Thursday, November 15, 2007

On Parliamentary Cretinism and the Iraq War Budget


Immediate Withdrawal from Iraq!

Have I missed something or has the war in Iraq fallen off the political radar screen lately. The last big splash of news was back in September when General Petreaus and Ambassador Crocker gave their self-servicing positive reports and the Democratic-led Congress tried unsuccessfully to tie funding for the war with a timetable for troop withdrawals. Since then other than rhetoric there has been virtually nothing on the parliamentary playing field. Not to worry though. Just when one had though that the anti-war parliamentary Democrats had gone into hibernation until 2009 (or later) they have come back at us with part two of their parliamentary cretinist strategy.

On November 14, 2007 House Democrats pushed through a $50 billion funding bill for the Iraq war tied to another one of their inevitable timetable schemes, this time with the idea of ending combat by December 2008. The measure passed 218-203, basically along party lines. If this plan sounds familiar it is. This is the same tried and true strategy they have been using since last spring. Here is the problem with that strategy as we are too well aware of by now. The measure cannot pass in the Senate. Moreover, this measure faces the inevitable Bush veto which cannot be overridden give the composition of the Senate. So why would seemingly rational politicians go over the same ground they got beaten down on before? Ah, here is the rub. The Democratic House leadership wants voters to know that they tried. Well, hell yes they did but my read on the midterm elections that brought those self-same Democrats back to power was to actually end the war. Trying is only good in selected situations, maybe horseshoes. This is certainly not one of them. Do we really need any more proof that the parliamentary road to ending the war is a dead end? I think not.

A couple of other interesting points have come up around the political configurations concerning the war budget vote. Last spring Democrats tried to twist arms, break heads and promise the moon in order to get Republican politicians to break with the Bush administration on Iraq. They had some initial success, especially with Senators from hot anti-war states facing reelection in 2008. That tactic ran out of steam once there was an iota of evidence that the ‘surge’ military strategy was working in Iraq, at least for public consumption. The present House vote indicates that the lines have hardened and that there is no political benefit for Republicans to drift far from Bush on the war. Timing means a lot in politics and with elections fast approaching this is one of them.

The other interesting point is the reaction some of the hard anti-war House Democrats to the proposal. In the past upwards of thirty such politicians have voted against previous similar proposals because the timetable was too long or some other reason. The beginning of wisdom here is a straight vote against any funding on principal, not funding tied to some other condition. Apparently a few of the 'hards', notably Representatives Woolsey, Lee and Waters buckled under after being assured that the money would be used to bring the troops home. Why is this important to us? For the last several years the leadership of the non-parliamentary anti- war leadership, United For Peace and Justice, ANSWER, World Can’t Wait, etc. have touted these representatives as our allies. The long and the short of it is we do not need allies who will vote for the war budgets under any pretext. It only adds fuel to my contention that the only way to get the troops out of Iraq is by our own means. Increasingly that appears to be require declaring war on the parliamentary Democrats. Immediate Withdrawal from Iraq!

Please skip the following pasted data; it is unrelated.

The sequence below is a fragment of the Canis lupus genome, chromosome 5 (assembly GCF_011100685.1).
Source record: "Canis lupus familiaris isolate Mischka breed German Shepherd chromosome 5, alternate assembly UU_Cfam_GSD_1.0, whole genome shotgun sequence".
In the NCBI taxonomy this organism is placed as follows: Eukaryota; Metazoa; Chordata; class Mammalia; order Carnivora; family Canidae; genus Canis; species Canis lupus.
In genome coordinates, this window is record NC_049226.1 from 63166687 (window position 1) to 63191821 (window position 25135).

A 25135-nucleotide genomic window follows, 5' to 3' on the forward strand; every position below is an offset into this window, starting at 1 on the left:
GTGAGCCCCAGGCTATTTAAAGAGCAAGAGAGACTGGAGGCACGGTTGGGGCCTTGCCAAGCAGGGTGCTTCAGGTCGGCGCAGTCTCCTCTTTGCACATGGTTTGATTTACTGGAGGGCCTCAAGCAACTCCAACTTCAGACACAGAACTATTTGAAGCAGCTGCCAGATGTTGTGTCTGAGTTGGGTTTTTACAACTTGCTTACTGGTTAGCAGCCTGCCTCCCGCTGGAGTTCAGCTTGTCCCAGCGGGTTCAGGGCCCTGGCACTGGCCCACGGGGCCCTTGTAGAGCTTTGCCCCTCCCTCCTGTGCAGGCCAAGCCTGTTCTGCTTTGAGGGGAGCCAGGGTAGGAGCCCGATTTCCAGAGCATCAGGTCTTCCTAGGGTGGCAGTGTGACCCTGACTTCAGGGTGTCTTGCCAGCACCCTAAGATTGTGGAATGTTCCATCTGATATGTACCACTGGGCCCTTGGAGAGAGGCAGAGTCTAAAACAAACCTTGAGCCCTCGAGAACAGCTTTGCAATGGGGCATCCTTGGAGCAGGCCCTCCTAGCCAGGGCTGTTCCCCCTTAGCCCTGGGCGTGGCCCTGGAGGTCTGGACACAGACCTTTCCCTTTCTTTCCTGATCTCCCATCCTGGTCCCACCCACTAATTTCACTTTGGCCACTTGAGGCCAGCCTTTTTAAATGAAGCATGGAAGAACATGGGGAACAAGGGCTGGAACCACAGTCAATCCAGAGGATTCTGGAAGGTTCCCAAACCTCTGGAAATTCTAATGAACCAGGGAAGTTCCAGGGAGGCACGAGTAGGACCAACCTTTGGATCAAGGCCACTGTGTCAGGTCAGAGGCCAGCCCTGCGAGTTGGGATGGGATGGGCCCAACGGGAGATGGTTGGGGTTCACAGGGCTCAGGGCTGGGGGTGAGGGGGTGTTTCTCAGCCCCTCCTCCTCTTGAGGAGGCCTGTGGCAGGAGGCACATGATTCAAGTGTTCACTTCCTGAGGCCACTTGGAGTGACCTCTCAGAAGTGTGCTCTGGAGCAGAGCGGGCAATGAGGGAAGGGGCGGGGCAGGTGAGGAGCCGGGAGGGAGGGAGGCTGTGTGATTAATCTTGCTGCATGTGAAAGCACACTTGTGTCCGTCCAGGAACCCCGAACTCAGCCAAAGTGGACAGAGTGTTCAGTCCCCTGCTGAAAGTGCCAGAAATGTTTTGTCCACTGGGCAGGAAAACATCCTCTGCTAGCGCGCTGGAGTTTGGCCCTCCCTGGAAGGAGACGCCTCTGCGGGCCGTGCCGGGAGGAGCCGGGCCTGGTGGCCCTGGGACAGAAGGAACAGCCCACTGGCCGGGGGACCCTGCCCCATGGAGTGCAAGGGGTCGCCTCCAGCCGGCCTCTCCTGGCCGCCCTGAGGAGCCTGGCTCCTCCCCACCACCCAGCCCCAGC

Sunday, November 11, 2007



As of Saturday November 10, 2007 many of the lights in front of the theaters of old Broadway in New York City are dimmed as Local One of the Theater Employees Union has hit the bricks. The issues, as is seemingly always the case these days, is the attempt, in this case by the theater owners alliance, to get more productivity out of its employees, here the stage hands, for no extra pay. While the New York legitimate theater is hardly the mainstream of the struggle in the fight against the effects of ‘globalization’ even such local battles reflect the very hard drive of international capitalism to win the race to the bottom of the wage scale. Enough.

A couple of comments. In my youth I did yeoman’s work as an unpaid stage hand for various amateur theatrical productions produced by friends, among them a number of works by Bertolt Brecht. Now I will not be a philistine and argue the importance of the stage hands as against the cast but if my experience was any indication these people desire their paid, and then some.

I note from the report of the strike in the New York Times that no all the theaters are closed. Apparently some theaters have different contracts with Local One and are therefore open. This appears to be a strike that will last a while as both sides are far apart. Why I ask are some theaters open? It would seem to me that the beginning of wisdom here in a localized situation that one contract should cover all theaters. Right? Labor, and this after all is what we are talking about, needs to bring as many forces as it can to bear in a strike situation. This is not the case here. Make a note of it for the future, though. Also in the Times article I noted that the theaters in off and off-off Broadway are open. These units need to be organized pronto. In the meantime –Victory to the Stage Hands!